your pal, vadim.

  31. By the way Dominic, just in case you have the wrong idea, I’m agnostic about the outcome of this election, as I thought you were. The part that troubles me is the absence of transparency and the effort to control the flow of information post election (shutting down SMS services,twitter etc) not to mention the violence I see being used on the crowds of unarmed protesters. I hope we can at least agree that compassion for the injured and killed is called for above all else.
    Personally I don’t care whether Iran’s oil business remains entirely in the hands of the state or is privatized. But you may, and this may be steering your opinion toward A/N. Unfairly, considering that Ahmadinejad is in many ways more pro business (and violently anti-labor) than the challenger. Yassamine Mather:
    Most of the 100 or so points raised in the document read more like a begging letter, calling for a lifting of US sanctions to allow US multinationals the kind of investment enjoyed by European, Japanese and Chinese companies in Iran.
    It should go without saying, but I would never support the deployment of US troops to Iran, or any kind of pre-emptive strike against that country’s nuclear facilities, even though I suspect that some in Iran are still seeking a nuclear weapon. Even so, this long-promised invasion is no more realistic to me than any other “imminent threat” and shouldn’t keep US-phobes frozen in a “defensive crouch”.
    I wouldn’t care if the Iranian people elected Ahmadinejad in a well scrutinized transparent process overseen at every level by international observers. But this process seems too peremptory to me. I prefer more information to edicts and irrelevant anti-US tirades that obscure the issues at stake.
    Unfortunately one of my main sources of information (hossein derakshan’s blog) was shut down eight months ago after its author was thrown in a Tehran jail for “insulting religion” online.

  32. Agnostic is not the whole matter, but you are not altogether wrong, Vadim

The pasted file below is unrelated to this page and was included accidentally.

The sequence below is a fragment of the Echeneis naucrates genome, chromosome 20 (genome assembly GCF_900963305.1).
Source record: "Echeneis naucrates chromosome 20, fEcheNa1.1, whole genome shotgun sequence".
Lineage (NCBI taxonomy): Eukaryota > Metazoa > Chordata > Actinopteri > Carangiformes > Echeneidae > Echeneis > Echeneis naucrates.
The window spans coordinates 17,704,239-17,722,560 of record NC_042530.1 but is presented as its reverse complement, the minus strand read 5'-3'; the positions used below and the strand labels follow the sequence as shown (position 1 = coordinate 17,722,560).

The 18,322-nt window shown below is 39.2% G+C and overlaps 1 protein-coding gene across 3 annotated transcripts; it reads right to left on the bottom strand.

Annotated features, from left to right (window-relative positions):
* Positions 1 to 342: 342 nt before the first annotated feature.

It is a matter of democracy at the national level as expressed in an election. The vote is very, very important. The people must have their will. They must learn in practice how to constitute themselves as a free collective subject, and act.
    Therefore in the first place I support Ahmedinejad, because he won the election, and I oppose Moussavi because he did not win the election.
    You may recall that I linked an article of Pallo Jordan’s where he argued the necessity for accepting defeat, if defeated, even if the winner was pro-Imperialist, because democracy is so important. I agree. So if Moussavi had won the election then one would have had to accept that.
    Actually democracy depends upon the loser accepting the winner. To me the real stealers are the Moussavi crowd, for this reason.
    I oppose your suggestion that there was “lack of transparency”. I am literally agnostic about that idea in particular, in the true sense that I do not believe it because it has not been proved. All through this episode it has been clear that one has not heard of names of people and places where there was an electoral fraud. In Zimbabwe last year it was otherwise. The absence of any detail from the accusers is the proof that they are lying. Now we are told there are 646 case. That’s only a number! They still have not revealed one single case. Just one in detail would be much more convincing that a number like 646.
    Iran has been having elections for many years. It uses the reliable paper ballot system. People think it takes a long to count these, but that is not so, because they are done locally, and because people have spreadsheets and e-mail these days. Not everybody can, but party agents can attend the count. It is implausible that the entire thing could be stolen. Without evidence it cannot be believed for an instant.
    I support the people’s will. As a free person I also applaud the more proletarian trend during the last three elections in Iran. One must not be indifferent. I am agnostic towards claims of fraud, not believing them because they have not been proved; but I am partisan towards the peoples’ will, whoever may be the beneficiary; and I am also anti-Imperialist and not a political virgin. All of these I own up to.
    Above all I oppose the attitude that says “We don’t need no stinkin’ election”!
    One word that has been on my mind these last few days is not agnostic, but gnostic. I don’t like gnosticism. Maybe it will come up again at some point. For now let me just put that marker down: I am anti-gnostic.